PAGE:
The question around tattoos and copyright is a grey area and one which doesn’t seem to have an answer. Just because it’s on your body, doesn’t necessarily mean you own it. A tattoo doesn’t just involve you; it also involves the artist who drew it, possibly the person who designed it, and maybe even anyone in the tattoo itself. This is why things can get so complicated.
The hangover part 2
The questions around tattoos and copyright came to the front back in 2011, when the Hangover Part 2 came out. In the movie, Ed Helms’ character wakes up with a replica of Mike Tyson’s face tattoo. Everyone thought it was funny except the artist, Victor Whitmill. He promptly sued Warner Bros. for copyright infringement, with his lawyers claiming that human skin is “as tangible a medium as canvas or print material that photographers use.” His argument is, even though it was on Mike Tyson’s face, it wasn’t Mike Tyson’s, so the company used his design without his permission. In the end, we didn’t get a legal result, because Warner Bros settled out of court, but it looked like the decision might have gone the way of the artist, which is why they settled in the end.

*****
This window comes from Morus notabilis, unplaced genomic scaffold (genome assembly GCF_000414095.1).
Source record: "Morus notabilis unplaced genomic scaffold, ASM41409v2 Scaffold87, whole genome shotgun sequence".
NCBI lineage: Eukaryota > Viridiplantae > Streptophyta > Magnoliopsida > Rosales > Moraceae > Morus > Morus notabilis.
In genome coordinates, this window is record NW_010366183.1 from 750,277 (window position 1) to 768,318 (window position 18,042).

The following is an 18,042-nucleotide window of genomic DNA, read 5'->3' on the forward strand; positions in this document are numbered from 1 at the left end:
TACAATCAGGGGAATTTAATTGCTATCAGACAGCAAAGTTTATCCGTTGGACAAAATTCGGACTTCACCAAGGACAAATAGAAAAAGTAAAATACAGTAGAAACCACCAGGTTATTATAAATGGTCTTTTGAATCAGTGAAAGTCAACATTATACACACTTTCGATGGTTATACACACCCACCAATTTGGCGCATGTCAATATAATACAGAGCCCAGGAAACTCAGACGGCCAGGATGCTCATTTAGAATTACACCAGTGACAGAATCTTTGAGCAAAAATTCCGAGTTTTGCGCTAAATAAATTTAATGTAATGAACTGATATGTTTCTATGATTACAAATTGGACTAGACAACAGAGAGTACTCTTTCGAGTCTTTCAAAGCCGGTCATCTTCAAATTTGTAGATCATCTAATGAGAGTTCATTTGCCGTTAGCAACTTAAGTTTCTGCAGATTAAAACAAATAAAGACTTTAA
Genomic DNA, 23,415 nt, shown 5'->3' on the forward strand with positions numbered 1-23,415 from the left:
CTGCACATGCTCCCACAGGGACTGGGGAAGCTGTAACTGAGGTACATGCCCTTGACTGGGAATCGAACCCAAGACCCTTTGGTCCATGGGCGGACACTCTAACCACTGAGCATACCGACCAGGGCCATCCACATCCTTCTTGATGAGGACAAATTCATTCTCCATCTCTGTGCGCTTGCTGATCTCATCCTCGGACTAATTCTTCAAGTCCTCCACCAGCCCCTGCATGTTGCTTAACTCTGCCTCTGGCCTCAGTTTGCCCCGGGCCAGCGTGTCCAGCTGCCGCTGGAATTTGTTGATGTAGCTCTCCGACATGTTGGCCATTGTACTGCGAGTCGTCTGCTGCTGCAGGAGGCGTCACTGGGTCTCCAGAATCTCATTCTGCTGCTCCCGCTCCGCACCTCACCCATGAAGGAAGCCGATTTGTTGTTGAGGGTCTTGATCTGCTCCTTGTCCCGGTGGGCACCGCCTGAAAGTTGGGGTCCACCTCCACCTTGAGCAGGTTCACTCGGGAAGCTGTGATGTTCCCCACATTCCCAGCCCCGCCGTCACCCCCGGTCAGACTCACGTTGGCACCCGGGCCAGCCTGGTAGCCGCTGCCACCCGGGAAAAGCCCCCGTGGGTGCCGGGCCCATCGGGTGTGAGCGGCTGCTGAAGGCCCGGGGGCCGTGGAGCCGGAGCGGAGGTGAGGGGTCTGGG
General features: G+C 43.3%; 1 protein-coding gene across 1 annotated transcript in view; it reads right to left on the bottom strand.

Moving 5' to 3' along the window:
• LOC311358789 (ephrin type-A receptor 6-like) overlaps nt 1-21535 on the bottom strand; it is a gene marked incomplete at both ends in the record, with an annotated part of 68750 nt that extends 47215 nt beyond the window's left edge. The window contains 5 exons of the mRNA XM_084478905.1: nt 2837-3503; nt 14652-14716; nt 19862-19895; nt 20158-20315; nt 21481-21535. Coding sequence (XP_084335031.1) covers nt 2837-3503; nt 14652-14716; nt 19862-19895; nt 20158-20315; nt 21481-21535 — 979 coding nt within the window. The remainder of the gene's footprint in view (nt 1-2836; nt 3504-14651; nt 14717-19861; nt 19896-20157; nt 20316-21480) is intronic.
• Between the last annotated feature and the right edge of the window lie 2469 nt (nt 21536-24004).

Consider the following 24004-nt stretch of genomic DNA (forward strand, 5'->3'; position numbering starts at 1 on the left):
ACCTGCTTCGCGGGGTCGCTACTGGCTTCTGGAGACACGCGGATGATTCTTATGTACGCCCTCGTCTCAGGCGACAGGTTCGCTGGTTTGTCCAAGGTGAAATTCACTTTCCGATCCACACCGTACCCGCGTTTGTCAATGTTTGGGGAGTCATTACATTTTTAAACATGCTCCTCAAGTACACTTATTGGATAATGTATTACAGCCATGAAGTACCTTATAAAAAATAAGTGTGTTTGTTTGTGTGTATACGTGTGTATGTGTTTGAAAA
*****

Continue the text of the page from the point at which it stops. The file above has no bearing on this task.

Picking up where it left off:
Racially sensitive tattoos
Many people across the Ditch in New Zealand called bullshit on the artist’s claims, pointing out the fact that he drew a Ta Moko design without any cultural associations to the country. They said he was a hypocrite for claiming his design was “stolen”, when in fact he stole it in the first place from Maori culture. Whitmill never contacted anyone to ask about the culture, the significance or the meaning behind Ta Moko, and by his own admission, drew it freehand when Tyson came in for a tattoo (he originally wanted a series of diamonds and hearts, arranged almost like playing cards on his face).
So, to answer the question, legally speaking, no one knows who owns a tattoo. It’s all dependent on the person, design, and circumstances, and until the law specifically spells it out, the whole area is a grey one.